Differential Opportunity for Men from Low-Income Backgrounds across Pennsylvania
Keywords:Concentrated disadvantage, low income, mobility, opportunity, Pennsylvania, residential contexts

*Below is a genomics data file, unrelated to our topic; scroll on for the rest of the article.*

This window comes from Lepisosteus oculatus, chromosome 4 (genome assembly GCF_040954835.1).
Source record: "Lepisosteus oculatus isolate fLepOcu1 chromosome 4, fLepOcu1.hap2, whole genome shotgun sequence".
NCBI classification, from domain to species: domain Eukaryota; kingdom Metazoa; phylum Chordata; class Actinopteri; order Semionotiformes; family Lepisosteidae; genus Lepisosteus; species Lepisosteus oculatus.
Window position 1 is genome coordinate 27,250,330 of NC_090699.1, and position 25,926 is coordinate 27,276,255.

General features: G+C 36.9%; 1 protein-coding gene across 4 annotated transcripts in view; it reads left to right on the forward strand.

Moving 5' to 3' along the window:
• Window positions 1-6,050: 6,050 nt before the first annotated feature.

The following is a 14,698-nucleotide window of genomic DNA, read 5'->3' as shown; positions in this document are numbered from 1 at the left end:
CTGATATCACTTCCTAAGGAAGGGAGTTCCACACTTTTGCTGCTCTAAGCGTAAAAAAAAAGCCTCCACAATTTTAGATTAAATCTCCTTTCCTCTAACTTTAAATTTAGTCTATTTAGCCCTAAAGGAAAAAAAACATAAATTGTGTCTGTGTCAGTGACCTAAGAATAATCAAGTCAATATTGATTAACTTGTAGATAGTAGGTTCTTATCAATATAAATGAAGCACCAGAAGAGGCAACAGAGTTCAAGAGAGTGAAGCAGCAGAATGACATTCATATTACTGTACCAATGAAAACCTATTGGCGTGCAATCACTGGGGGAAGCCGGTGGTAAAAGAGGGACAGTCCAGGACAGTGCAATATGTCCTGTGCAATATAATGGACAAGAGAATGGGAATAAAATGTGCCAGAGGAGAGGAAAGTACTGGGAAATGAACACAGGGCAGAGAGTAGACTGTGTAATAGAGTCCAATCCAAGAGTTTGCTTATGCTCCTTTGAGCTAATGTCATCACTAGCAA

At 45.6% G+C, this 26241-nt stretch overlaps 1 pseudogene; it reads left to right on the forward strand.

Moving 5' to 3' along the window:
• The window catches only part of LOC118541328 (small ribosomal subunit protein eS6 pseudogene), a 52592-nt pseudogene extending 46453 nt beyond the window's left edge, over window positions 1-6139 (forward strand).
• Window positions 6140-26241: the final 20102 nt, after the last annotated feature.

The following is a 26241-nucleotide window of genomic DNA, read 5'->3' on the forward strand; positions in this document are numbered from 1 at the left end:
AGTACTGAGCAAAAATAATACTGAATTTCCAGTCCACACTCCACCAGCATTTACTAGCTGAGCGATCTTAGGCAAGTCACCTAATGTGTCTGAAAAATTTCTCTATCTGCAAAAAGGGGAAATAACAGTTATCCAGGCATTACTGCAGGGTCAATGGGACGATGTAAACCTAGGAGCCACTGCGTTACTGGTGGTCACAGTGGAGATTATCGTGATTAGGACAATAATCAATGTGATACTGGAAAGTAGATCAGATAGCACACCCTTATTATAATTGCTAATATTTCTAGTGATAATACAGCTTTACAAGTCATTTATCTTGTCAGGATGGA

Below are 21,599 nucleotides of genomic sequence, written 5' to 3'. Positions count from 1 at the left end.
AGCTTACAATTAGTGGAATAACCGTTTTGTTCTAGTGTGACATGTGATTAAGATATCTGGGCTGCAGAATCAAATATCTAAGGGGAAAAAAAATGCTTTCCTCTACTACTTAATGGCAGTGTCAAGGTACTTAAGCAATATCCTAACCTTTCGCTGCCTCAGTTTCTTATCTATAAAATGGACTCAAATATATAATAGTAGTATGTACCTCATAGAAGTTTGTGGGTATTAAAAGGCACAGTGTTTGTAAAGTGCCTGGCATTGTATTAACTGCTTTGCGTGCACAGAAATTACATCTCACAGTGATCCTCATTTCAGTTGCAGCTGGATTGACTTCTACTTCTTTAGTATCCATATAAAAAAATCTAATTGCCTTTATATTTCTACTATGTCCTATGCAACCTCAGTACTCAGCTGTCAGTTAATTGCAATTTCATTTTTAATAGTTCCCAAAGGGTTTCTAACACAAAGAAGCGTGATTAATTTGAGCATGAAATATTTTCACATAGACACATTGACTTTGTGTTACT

This study examines the place-based differences in opportunity experienced by men from lowincome backgrounds across U.S. and Pennsylvania counties. Our quantitative findings suggest that U.S. and Pennsylvania counties are very unequal in terms of how men raised in low-income families fare in adulthood on measures of upward mobility, household income, college graduation, incarceration, and marriage. A variety of county-level measures of concentrated disadvantage were associated with these outcomes, including county household income, poverty rate, degree of racial segregation, college graduation rate, single parenthood rate, social capital rate, and job growth rate. Additionally, anonymous qualitative data from phone interviews with county commissioners from some of the Pennsylvania counties that struggled the most in our analysis helped to confirm our findings with valuable on-the-ground perspectives. We discuss these findings and their implications for equality of opportunity in the U.S. and the state of Pennsylvania.